The Vulnerability of Success
Dubai is a remarkable success story. From its origins as a small fishing and pearling community, the emirate has gone from strength to strength, having established itself as the premier trading entrepot of the Arabian Gulf and, in more recent years, having boomed into a massive metropolis of some two or more million people, most of whom are expatriates engaged in an increasingly diversified economy that has become synonymous with startling and innovative architecture. Following a detailed historical background, Davidson’s in-depth study demonstrates how Dubai’s pioneering post-oil development strategies were implemented against a carefully managed backdrop of near complete political stability, despite the lack of democratisation and genuine civil society.He then addresses the problems that may surface as the need for sustained foreign direct investment encourages far-reaching socio-economic reforms, many of which may affect the ideological, religious, and cultural legitimacy of the traditional monarchy. He also analyses Dubai’s awkward relationship with its federal partners in the United Arab Emirates, before highlighting some of the hidden costs of being the region’s most successful free port—namely its attractiveness to international criminal fraternities, the global black money economy and terrorist networks.
Christopher Davidson is reader in Middle East politics at the School of Government and International Affairs, Durham University, a former visiting associate professor at Kyoto University, and a former assistant professor at Zayed University in the UAE. He is the author of several books on the politics and international affairs of the Gulf states, including Abu Dhabi: Oil and Beyond, Dubai: The Vulnerability of Success, The Persian Gulf and Pacific Asia: From Indifference to Interdependence and, most recently, After the Sheikhs: The Coming Collapse of the Gulf Monarchies.
‘Dr Davidson nicely lays out this flashy emirate’s astonishing ascent from tiny fishing and pearling village to global hub.’ — New York Times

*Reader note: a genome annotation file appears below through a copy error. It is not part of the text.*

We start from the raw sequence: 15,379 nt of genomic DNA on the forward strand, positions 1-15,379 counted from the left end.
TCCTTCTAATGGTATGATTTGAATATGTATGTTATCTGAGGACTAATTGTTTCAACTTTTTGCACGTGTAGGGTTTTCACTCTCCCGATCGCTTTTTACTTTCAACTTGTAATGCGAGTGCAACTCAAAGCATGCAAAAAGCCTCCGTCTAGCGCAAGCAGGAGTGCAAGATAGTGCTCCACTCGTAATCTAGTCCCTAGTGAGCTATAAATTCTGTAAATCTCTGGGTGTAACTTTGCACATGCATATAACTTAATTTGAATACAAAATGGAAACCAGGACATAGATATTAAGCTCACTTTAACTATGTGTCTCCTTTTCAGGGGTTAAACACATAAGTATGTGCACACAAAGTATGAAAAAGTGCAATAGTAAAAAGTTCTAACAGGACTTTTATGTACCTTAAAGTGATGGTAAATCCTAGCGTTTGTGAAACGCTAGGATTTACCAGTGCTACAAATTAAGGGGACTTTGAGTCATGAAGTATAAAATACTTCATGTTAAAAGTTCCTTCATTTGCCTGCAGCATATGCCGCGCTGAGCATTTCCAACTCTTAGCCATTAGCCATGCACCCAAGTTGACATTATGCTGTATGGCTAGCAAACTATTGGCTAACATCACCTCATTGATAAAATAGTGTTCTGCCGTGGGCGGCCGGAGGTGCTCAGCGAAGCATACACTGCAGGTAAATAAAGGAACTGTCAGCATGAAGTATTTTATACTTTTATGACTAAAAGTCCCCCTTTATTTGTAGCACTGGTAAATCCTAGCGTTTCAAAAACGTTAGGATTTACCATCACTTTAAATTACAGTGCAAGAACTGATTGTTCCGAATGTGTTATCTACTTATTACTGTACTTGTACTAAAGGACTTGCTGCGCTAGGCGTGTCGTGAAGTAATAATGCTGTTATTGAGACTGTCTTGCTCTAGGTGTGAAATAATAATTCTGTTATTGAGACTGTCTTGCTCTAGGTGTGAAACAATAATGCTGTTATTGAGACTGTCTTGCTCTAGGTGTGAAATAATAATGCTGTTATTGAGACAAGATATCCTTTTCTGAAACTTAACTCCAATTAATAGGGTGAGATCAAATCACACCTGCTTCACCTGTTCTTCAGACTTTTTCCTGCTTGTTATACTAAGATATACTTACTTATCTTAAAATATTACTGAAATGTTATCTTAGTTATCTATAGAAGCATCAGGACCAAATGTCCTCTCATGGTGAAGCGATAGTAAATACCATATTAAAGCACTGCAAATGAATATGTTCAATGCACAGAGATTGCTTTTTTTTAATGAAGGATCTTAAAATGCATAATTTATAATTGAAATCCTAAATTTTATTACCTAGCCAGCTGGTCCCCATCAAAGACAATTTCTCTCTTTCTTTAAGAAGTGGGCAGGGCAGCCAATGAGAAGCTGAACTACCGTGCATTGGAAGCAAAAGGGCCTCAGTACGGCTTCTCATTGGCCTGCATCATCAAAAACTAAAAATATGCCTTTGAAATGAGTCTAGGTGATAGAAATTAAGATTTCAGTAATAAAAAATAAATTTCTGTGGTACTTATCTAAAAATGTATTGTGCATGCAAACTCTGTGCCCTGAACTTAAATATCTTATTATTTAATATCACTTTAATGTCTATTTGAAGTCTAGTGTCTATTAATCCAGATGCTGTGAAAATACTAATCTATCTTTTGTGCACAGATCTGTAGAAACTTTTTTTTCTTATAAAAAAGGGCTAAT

‘Davidson traces Dubai’s rise from sleepy Gulf port to player on the world scene.’ — Los Angeles Times
‘This is the definitive book on Dubai and is likely to become a classic in Gulf studies.’ — Professor Ray Hinnebusch, St Andrews University
‘It is no surprise a book that analyses Dubai’s weaknesses, as well as its virtues, provoked nervousness in the emirate. … Davidson’s book should be seen in Dubai as an important contribution. … It charts a fascinating history of an obscure part of the Gulf, explaining the ability of the emirate to pursue economic liberalisation without political reform. … But Davidson sends warning shots that signal the concerns of local citizens. Strains in the ruling bargain have emerged, he argues, as nationals find themselves a small minority in an unrecognisable city. … Perhaps most irritating to the Dubai authorities is Davidson’s depiction of the more seedy side of the city, where he says smuggling, arms trading and prostitution are rife. … There is much in this book that Dubai prefers to ignore.’ — Financial Times
‘This is the best study of Dubai that I have read and an important contribution to the still meager literature on the extraordinary formation that is the United Arab Emirates. Especially interesting is the book’s discussion of the emirates’ founding under British rule and the continuing influence of this imperial history on its politics and society; the imported character of its ‘Arab’ identity; and the regional context that informs everything from security concerns to demography.’ — Faisal Devji, St. Antony’s College, University of Oxford, and author of Landscapes of the Jihad: Militancy, Morality, Modernity
‘Davidson offers a detailed historical and topical study of the Dubai phenomenon.’ — Foreign Affairs
‘Davidson gives an excellent overview of Dubai, the UAE in general, and its path to economic development . . . Recommended.’ — Choice
‘Perhaps the best look at this desert mirage is this prescient book published in 2008. Well before the real estate debacle, Davidson raised questions about how long Dubai could remain immune from regional conflict, organized crime, and terrorism, all of which would swiftly affect its allure as a haven for investment and luxury travel.’ — Foreign Policy
‘This monograph is a first-rate piece of scholarship, and provides a wealth of information and analysis about Dubai.’ –– The Historian